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Distracted Driver Accidents | May 25, 2019

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Cell Phone Distraction Doesn’t Stop With Just Cars

airplane cockpit
Brian Debelle
  • On August 26, 2016

When thinking about distracted driving, one’s mind generally gravitates towards motor vehicle accidents. Assuming that distracted driving stops with cars, trucks, and motorcycles however would be a mistake. The same distractions that affect drivers on the road today also hinder pilots in the sky.

Federal Aviation Administration rules stipulate that pilots should not use their cell phone, lap top, or tablet while flying, but just as is the case with automobile travel, not everyone follows the rules. According to the National Transportation Safety Board, civil aviation accidents declined from 1537 in 2012 to 1298 in 2013 also leading to a decline in fatalities from 449 to 429 but, pilot error is still the main contributing factor for fatal airplane crashes, being responsible for over 50% of crashes.

And many times, this pilot error is due to cell phone use. Here are a few recent examples:

  • In 2011, a medical evacuation helicopter crash killed a pilot and four people when the helicopter ran out of fuel a mile short of the final destination. According to the report, the pilot was having a text conversation both on the ground and while flying the helicopter with one hand, causing him to overlook the fact that his helicopter did not have enough fuel to complete the entire trip.
  • In 2012, a commercial aircraft had to abort its landing 392 feet from the ground because the pilot, who had 13,000hrs of flying experience no less, was distracted by his cell phone and forgot to put the landing gear down.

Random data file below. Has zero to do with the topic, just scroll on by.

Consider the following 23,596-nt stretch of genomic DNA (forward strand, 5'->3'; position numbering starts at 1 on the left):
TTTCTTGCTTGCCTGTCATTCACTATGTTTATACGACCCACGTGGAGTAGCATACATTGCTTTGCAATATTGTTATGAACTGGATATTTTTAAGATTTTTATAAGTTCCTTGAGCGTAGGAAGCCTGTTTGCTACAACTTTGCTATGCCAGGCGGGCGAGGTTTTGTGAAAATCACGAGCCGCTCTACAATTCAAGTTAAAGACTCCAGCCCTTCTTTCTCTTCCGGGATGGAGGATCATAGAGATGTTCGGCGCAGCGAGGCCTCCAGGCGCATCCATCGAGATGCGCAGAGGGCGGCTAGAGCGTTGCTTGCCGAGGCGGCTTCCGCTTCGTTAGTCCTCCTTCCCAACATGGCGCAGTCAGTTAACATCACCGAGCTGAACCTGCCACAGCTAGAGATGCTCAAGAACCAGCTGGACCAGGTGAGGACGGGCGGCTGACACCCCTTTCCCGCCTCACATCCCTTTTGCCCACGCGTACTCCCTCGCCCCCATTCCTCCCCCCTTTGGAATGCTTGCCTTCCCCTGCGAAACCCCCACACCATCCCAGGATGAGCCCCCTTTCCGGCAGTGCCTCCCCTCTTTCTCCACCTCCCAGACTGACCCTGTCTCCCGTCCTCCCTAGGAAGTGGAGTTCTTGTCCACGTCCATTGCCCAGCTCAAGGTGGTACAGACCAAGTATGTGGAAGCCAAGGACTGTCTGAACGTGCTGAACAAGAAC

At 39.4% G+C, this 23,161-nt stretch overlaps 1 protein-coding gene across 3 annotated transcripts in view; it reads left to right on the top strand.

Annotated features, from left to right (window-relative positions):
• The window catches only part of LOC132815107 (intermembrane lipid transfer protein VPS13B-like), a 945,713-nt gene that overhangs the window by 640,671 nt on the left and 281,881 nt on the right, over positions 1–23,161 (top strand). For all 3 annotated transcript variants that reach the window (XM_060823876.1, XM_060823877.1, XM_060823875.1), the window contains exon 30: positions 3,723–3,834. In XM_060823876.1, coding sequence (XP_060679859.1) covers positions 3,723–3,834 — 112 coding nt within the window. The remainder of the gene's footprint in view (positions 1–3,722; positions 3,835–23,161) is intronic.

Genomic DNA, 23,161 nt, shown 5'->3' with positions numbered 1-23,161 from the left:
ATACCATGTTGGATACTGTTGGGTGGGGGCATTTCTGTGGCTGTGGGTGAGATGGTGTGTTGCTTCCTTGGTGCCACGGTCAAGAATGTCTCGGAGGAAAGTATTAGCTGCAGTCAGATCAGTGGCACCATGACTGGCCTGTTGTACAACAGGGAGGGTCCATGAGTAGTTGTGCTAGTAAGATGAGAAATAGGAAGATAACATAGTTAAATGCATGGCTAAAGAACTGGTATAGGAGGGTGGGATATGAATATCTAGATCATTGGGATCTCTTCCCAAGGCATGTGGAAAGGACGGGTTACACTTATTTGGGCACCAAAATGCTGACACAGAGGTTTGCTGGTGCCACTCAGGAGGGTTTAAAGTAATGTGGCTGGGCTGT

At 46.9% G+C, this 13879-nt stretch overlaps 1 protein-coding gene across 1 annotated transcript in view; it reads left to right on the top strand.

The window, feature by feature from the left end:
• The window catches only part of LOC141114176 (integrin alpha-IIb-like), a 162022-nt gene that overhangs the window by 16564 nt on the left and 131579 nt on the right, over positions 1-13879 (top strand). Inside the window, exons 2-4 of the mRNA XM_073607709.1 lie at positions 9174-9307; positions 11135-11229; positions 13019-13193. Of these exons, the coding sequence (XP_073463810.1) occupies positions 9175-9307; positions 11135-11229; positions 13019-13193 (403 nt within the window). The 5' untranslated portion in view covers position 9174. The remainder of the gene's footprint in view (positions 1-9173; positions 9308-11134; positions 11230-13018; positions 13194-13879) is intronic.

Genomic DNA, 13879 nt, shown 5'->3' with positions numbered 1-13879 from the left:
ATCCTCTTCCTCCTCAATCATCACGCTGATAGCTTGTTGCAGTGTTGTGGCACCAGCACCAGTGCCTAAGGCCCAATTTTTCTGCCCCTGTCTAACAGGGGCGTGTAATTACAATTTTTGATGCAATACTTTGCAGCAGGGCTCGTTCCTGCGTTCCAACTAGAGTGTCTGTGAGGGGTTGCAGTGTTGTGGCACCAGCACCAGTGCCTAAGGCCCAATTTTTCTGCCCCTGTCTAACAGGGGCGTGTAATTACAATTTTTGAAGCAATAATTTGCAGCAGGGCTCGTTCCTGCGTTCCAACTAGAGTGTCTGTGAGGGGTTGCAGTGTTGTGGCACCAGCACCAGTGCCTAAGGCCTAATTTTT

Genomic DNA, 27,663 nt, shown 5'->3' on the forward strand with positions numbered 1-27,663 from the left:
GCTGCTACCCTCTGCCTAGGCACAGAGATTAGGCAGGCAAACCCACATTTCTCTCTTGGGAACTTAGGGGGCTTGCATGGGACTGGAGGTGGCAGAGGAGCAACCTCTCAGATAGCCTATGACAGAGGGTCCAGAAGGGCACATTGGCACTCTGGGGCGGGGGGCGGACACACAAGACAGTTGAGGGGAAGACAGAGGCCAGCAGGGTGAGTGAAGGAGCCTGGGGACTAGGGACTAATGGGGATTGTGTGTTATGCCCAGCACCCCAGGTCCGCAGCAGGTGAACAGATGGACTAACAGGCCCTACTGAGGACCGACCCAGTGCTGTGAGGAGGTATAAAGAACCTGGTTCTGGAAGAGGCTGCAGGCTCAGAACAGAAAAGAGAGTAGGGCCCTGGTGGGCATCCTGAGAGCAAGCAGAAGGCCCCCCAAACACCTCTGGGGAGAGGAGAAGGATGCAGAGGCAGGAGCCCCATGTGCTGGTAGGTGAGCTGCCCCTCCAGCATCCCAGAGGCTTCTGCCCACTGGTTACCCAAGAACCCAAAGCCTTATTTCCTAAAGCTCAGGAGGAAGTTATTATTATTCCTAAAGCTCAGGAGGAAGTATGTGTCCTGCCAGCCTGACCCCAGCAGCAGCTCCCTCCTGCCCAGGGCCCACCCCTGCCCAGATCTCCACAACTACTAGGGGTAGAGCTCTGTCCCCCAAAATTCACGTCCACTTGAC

• In 2015, a small plane crashed in Colorado killed a pilot and passenger because he lost control of the aircraft while taking a selfie. Phone records later revealed that the pilot was also assumed to have been texting both on the climb-out phase and the downwind leg.

The dangers of distraction don’t just stop with the driver or pilot. With so many other parties involved in a plane flight, distractions of other who aren’t even in the cockpit can have a negative impact. Take for example the Hudson River mid-air collision in 2009 which killed nine people when a helicopter and small plane collided in midair. The air traffic controller at Teterboro Airport had taken a private phone call from his girlfriend, leading to series of errors that prevented the helicopter and airplane from being notified of their impending collision.

These are just a few of the more high profile cases, but there are plenty more instances of distractions that have caused pilots to enter the wrong runway or make mistakes while taxiing. Something as innocuous as the ring of a cell phone can be enough of a distraction while flying to lead to a fatal accident. Even removing distraction and error from the equation, simply flying an aircraft requires far more concentration than driving a car. Commercial aircrafts can have hundreds of controls to monitor including communication with air traffic control, weather conditions, navigation, and oxygen levels. The list is almost endless.

Any airplane accident lawyer will tell you that the chance of being killed on a plane flight is much lower than by an automobile accident, 1 in 11 million to be more precise. However, accidents do occur and due to their nature, they tend to be much more severe. With the already complex nature of flying an aircraft as well as the severity of consequences, the danger of adding distractions to aviation, much like driving, cannot be overstated.

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